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Thursday, May 28, 2015

Turning the Tables: Advocacy Students Reflect on Serving as Witnesses and Jurors

The last assignment of every semester in my basic trial advocacy course is a self-analysis memorandum in which the students analyze their performances in the final jury trial of the semester and reflect on their growth throughout the semester. I always enjoy reading these assignments. For my purposes, they are superior to the course evaluation survey instrument the law school uses. When I read what the students have to say about their own personal experiences during the semester, I learn how well they understood the pedagogical objectives of the course, what lessons they learned as advocates, and how they plan to continue improving throughout their careers.

For several years, I've assigned my students to serve as witnesses in each other's final trials, and I have required them to fill out a section in the self-analysis memorandum on their experience as witnesses. Many students have commented on the resentment they felt towards advocates who bullied them, the frustration they felt on the receiving end of a poorly phrased question, their nervousness because they didn't want to let their attorney down, and so forth. As a result of this, they've gained invaluable empathy for their future trial witnesses. 

This year, I tried something new. Instead of assigning the students to serve as witnesses in each other's final trials, I made the advocates responsible for finding their own witnesses, and I assigned the students to serve as jurors for their classmates' trials. In order to make this work, I used two case files for the final trials, so students would not serve as jurors in cases about which they already had extensive knowledge.

Serving as jurors seemed to be even more valuable for the students than serving as witnesses. Without the pressure of trying to remember and play a role, they could watch the trials as disinterested observers who, nonetheless, had an important role to play in the proceedings. Because they knew nothing about the cases, they had to rely solely on what the advocates presented in order to figure out the story and make sound decisions. Many of them commented about how different the trial experience is for the jurors than for the advocates. Their thoughts and insights included frustration with choices attorneys made about what information to introduce, emphasize, or ignore; admiration for attorneys who were well-prepared and who treated witnesses, the judge, and opposing counsel with respect; surprise at the impact on a jury of objections and responses; the importance of cohesive stories, compelling themes, and comprehensive case theories; and above all, how closely the jurors scrutinized everything the attorneys did and said. They developed empathy for their future jurors.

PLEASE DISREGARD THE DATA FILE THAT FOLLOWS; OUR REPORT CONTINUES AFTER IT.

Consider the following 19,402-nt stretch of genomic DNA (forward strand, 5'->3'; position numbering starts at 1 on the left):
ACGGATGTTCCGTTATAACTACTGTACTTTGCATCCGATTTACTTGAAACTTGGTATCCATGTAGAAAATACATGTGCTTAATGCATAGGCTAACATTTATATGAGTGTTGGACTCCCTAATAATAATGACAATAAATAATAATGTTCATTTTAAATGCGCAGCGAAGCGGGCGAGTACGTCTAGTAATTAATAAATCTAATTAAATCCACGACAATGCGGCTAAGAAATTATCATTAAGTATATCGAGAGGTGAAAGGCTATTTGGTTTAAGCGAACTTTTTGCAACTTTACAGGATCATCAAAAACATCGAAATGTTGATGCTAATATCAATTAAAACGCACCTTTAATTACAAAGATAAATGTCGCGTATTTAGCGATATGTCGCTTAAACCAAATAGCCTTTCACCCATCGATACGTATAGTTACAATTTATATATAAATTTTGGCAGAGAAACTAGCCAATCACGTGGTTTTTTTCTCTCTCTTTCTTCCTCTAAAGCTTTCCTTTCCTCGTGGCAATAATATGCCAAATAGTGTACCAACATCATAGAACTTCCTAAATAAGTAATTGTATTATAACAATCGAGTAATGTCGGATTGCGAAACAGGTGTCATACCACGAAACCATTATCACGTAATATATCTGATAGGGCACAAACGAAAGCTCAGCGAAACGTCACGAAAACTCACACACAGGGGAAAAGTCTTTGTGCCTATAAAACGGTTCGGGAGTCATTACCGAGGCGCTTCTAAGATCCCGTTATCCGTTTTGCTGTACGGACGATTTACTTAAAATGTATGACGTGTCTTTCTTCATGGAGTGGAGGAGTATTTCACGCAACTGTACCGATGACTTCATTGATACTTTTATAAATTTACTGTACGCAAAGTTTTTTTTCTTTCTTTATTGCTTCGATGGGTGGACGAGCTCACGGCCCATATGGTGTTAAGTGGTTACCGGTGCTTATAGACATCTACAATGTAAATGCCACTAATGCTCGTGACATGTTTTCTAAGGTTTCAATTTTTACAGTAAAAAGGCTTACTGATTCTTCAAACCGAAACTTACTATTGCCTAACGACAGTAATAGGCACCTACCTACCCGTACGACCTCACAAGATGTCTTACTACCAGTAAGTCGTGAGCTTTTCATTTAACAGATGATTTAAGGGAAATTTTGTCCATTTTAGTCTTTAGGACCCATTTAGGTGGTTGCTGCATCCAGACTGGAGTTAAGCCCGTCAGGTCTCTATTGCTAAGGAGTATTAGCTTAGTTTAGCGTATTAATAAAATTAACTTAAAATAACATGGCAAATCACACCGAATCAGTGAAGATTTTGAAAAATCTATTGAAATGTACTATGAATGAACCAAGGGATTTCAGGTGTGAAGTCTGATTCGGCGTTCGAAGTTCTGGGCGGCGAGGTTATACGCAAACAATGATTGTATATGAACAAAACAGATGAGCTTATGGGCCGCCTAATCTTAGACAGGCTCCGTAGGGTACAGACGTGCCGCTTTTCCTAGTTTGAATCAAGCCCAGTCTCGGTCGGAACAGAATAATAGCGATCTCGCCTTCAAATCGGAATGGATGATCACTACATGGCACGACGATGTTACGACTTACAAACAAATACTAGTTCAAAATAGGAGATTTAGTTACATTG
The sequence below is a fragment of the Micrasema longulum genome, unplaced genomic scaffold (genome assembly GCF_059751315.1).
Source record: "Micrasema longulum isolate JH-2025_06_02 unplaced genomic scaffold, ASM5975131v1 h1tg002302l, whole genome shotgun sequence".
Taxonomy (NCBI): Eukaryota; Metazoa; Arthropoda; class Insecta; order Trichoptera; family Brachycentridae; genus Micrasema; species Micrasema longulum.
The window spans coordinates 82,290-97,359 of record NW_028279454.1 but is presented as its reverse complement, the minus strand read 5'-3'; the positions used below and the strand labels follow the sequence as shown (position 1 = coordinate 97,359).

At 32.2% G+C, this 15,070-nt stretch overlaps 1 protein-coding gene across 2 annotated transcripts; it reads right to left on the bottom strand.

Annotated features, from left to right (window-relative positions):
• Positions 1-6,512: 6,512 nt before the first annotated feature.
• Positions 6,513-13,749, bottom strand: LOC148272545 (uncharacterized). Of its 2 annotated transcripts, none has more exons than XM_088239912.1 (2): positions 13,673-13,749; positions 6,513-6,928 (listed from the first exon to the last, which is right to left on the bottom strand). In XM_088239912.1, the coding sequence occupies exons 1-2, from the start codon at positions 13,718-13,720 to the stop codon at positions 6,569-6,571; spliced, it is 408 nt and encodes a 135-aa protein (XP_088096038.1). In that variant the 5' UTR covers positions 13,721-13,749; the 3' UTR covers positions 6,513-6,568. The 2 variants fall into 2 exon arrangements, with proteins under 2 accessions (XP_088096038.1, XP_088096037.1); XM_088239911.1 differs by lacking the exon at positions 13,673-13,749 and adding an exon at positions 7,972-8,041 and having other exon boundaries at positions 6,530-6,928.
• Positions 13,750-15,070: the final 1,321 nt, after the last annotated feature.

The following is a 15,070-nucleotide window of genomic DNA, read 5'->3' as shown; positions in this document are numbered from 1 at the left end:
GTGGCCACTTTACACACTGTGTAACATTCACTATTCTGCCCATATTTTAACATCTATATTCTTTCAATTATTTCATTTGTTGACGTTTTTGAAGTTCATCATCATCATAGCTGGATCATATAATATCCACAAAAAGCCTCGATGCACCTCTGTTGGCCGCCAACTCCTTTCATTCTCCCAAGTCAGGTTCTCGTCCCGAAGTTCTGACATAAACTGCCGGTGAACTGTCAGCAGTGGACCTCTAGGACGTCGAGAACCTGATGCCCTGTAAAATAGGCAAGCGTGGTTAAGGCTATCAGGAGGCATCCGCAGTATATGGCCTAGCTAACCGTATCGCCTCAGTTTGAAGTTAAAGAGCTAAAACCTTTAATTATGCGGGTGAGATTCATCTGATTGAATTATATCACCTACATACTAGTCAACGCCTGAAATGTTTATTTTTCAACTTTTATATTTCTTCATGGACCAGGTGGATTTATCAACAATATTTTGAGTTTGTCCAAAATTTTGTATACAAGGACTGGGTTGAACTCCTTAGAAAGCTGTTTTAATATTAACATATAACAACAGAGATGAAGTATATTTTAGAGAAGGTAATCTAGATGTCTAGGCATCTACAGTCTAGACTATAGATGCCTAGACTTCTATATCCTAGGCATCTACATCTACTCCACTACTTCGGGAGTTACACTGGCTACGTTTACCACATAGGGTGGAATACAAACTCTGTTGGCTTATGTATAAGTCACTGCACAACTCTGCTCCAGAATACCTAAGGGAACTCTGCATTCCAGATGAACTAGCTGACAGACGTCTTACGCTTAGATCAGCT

We also brought jurors in who weren't part of the class at all, many of them regular community members. My colleague Tom Margolis, who teaches one of my trial advocacy lab sections, developed an evaluation questionnaire for all of the jurors--whether class members or lay jurors--to help guide post-trial discussions and critiques about the effectiveness of the advocates. This was a useful exercise for the advocates, who in most cases had no idea how the jury perceived their efforts, for good or ill.

In his incisive book review of Joseph Anderson's book Effective Courtroom Advocacy, Hugh Selby wrote about the way we treat jurors:

While reading this book I dropped into three criminal jury trials and witnessed 36 jurors being driven to despair by advocates and trial judges who were oblivious to juror interests.  The jurors’ body language was unambiguous. It's hypocrisy to laud the jury as a great democratic institution, while treating them throughout the trial as though they should be passive, unfeeling, put up with anything automatons. Such failure to think about the jury's needs and wants is one of the 'common mistakes to avoid' that Anderson addresses.

Why so many advocates are blind and deaf to those decision makers sitting so close to them is a great mystery.  Anderson cites the 1993  National Law Journal report that jurors make up their minds about who wins and who loses at the following key times (I’ve collapsed and rounded the figures): much less than 10% when opening statements are done;  about 15 % when the prosecution/plaintiff rests;  a bit less than 50% when the defence rests; up to 75% after the closings and judge’s instructions;  with 25% taking place in jury deliberation. With those kind of figures any rational advocate would pay a lot of attention to decision makers.

I hope my student advocates remember the lessons they learned from serving as jurors and from talking to jurors about their own trial performances. After graduation from law school, this knowledge is hard to come by. Most of us will never have the opportunity to serve as a juror. After law school and a few years of practice, many lawyers have long since forgotten what it felt like to consider something from the standpoint of a regular human being without an invested interest in the case at hand. A few years ago, I blogged about and linked to a fantastic article in the Illinois Bar Journal, written by an attorney who actually served on a jury (in Illinois, attorneys and judges are eligible to serve on juries and sometimes actually end up serving). I recommend not only that you read the article, but that you assign it to your students. 

Wouldn't it be a wonderful thing if we could use experience and empathy to help avoid jurors "being driven to despair by advocates and trial judges who were oblivious to juror interests"? 

--Chris Behan

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